I'm travelling into a new way of working, a new country, a new language, and a new hobby which I'm passionate about. Come with me for some of the journey...

Saturday 30 April 2016

Saying Goodbye...

Hello all.  I'm here with mixed feelings today... It's with a sad heart that I am saying farewell to my fellow team members at Country View Crafts - both the Challenge site and the Projects blog.  Life has simply become too busy and complicated to be able to give the DT work the attention it deserves.

On the other hand, I'm deeply sensible of the privilege and excitement of the work and travel still to come in this adventurous year, so I really can't complain.  If you hop over to the Country View Crafts Projects blog to take a look at my farewell journalling pages, I think you'll get that sense of positive anticipation.

It's been fantastic seeing the amazing projects entered into the challenges each month and, as always, I'm deeply grateful for all your wonderful support and comments both on the CVC blogs and here.  I know I've been pretty absent from Craftyblogland lately, but that doesn't mean I don't read every single one with great pleasure.

You'll see from the sneak peek that there's a favourite film star of mine involved in the pages, and I hope you'll be able to hop over to see the rest, but for today I'll leave her with the last word (and if you want to hear how it should be delivered, it's right here - at the one minute mark if you don't want to watch the whole clip, but I do recommend it!).

"You're Norma Desmond.  You used to be in silent pictures.  You used to be big."
"I am big.  It's the pictures that got small."
From Sunset Boulevard by Billy Wilder and Charles Brackett

Wednesday 27 April 2016

Spring in my Step

There's certainly a spring in my step - I'm making the most of my last week in New York City, walking everywhere, exploring and savouring.  Spring is in full swing in this city, and the bright green leaves and blossoms line the streets as well as filling the parks.  So it's high time for some more springtime inspiration from me for Monika's lovely Spring theme at Country View Challenges.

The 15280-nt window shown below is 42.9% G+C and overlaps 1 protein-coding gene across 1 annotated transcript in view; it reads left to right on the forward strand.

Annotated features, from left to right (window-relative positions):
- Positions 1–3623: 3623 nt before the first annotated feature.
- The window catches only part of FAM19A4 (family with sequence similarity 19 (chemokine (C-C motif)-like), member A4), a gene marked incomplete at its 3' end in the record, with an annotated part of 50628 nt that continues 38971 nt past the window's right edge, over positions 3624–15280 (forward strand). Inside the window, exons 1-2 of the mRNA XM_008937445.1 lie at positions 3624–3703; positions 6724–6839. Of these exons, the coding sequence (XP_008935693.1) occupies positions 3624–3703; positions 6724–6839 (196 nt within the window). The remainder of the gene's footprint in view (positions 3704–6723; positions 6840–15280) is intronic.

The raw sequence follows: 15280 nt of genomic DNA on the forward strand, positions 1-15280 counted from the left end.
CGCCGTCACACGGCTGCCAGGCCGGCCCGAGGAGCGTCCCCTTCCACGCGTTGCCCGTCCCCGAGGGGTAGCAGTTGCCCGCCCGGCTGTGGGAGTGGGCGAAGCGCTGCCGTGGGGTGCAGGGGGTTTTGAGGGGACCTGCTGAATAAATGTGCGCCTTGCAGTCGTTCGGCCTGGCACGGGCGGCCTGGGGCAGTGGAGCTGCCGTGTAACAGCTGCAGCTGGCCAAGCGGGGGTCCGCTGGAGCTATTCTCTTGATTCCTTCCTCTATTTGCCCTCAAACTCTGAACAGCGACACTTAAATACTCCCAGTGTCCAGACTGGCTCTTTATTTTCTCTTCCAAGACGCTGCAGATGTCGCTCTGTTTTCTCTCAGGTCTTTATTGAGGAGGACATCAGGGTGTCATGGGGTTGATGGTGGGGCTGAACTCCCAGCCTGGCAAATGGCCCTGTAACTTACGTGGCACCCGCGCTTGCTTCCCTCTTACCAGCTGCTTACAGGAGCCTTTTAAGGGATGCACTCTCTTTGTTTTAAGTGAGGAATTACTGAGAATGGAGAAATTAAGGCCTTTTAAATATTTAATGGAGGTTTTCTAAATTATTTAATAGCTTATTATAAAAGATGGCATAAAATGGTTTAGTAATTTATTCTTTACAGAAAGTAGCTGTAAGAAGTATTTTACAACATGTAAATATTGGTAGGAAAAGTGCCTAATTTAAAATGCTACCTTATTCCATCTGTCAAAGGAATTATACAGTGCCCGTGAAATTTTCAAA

I made these long ago, before my trip to China, and I think I was still on the "backgrounds" kick from the month before, as that's definitely my favourite thing about these two springtime tags!

In another boost to my not-resolution to make sure I use the hoarded stash crowding my craft space, I've finally inked up the gorgeous floral background stamp from the Dots and Floral set.

While I was at it, I tried it two different ways...

First of all, I did some wrinkle-free distress technique using Distress Paints.  I think there's Antique Linen, Mowed Lawn and Broken China on the mat here.

And here are the scrumptious results of repeated smooshing, spritzing, drying and dabbing.

Then on one I tried to stamp the florals in white pigment ink, but had my usual fail as far as that goes (just never enough coverage for my liking, but I'm always hopeful)...

.... so I quickly grabbed some Vanilla White embossing powder and slung that over the still wet ink.

There's more texture than there would have been with just ink, so I'm happy with that.  The florals stamp is for the "negative space", so my blossoms are revealed with the lovely paints underneath.

Then for the second tag I thought I'd go for a version where the negative space was darker than the blossoms, and preferably sky-coloured.

So I used Archival French Ultramarine, and I think the results are really pretty.  And pretty is fine by me in spring... that's what spring should be!

So there were my backgrounds, and I was really happy with them - and slightly reluctant to cover them up very much.

I dug out a couple of wooden hearts, part of a set picked up in the Christmas sale at The Range...

... and grabbed some deliciously delicate pre-cut spring flowers.

Now this is more hoard-clearing, so I can't be certain any longer where I got them from, but they make me happy!

There are also some lace and torn book page fragments from the stash (somehow, it's not getting any emptier in the craft room though).